Biden said that he is working with European partners to try and get Ukrainian grain out of storage and onto the market, and touted his efforts to lower gas prices, including the historic release from the U.S. Strategic Petroleum Reserve and authorizing the sale of gasoline using homegrown biofuels, which he said "have already helped to blunt" rising prices.

But, he said, there's more the U.S. can do to reduce the burden on American families, including lowering costs on things like housing, prescription drugs and utilities.

"There's more than one way to solve this problem," Biden said. "If food and gas prices are going to be elevated by Putin's price hike, one way we can make things a little better for families by helping them save on other basic items their family needs on a monthly basis, like their utility bills, their internet bills, their prescription drug bills, and other costs like housing."

"My goal is to make sure at the end of the month, families have a little more breathing room than they have now," the president said, specifically mentioning passing clean energy tax cuts for businesses and families to make homes more energy efficient and capping the price of insulin, a lifesaving drug for millions of Americans with diabetes.

"I'm doing everything I can on my own to help working families during this stretch of higher prices," Biden promised. "I'm gonna continue to do that. But Congress needs to act as well. We can do so much more if we come together to lower the costs for American families."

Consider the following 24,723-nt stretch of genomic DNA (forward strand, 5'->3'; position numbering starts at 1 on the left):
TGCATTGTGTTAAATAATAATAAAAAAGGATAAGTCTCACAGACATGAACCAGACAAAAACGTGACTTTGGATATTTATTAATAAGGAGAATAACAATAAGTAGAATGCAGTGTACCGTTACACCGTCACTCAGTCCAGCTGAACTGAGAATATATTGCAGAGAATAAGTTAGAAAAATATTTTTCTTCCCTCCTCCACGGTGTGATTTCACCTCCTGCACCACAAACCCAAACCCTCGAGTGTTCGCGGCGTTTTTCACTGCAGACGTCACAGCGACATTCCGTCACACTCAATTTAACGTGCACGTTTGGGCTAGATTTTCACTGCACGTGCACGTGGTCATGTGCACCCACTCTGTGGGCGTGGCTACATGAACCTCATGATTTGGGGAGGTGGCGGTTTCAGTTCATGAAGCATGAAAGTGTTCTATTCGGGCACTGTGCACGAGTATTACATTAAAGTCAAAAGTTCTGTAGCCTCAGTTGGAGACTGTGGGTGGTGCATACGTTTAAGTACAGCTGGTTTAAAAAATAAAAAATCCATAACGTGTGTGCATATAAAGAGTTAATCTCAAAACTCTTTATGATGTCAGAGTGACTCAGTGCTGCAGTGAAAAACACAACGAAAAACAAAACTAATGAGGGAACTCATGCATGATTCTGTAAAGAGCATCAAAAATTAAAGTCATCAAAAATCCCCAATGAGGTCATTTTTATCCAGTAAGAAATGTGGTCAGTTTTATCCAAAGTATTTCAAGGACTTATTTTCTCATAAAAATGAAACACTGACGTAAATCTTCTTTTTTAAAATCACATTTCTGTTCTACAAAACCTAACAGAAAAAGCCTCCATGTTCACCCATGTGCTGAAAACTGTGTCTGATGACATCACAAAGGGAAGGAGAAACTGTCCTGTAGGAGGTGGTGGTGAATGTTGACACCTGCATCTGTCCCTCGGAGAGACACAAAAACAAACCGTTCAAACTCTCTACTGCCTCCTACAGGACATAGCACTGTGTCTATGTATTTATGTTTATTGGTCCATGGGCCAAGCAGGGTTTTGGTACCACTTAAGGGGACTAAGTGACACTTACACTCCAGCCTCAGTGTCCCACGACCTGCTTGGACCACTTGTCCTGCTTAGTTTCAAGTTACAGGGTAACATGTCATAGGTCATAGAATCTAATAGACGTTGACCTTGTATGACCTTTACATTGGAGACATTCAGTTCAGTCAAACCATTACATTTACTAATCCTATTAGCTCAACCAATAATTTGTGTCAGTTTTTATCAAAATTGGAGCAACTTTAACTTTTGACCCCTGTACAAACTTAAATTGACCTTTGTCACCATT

"Let's come together and focus on what matters," Biden concluded. "Let's build on the extraordinary progress we made. Let's continue to build this economy from the bottom up in the middle out. When that happens, everybody does well, including the very wealthy."

"The president and I are doing everything in our power to lower the cost of the things that matter most for American families, and that includes the work that we still together must fight to achieve, such as bringing down the cost of childcare," Harris later added. "We believe strongly if we are to have a strong workforce, we must recognize that we must support working parents and their ability to parent." 

The Associated Press contributed to this report.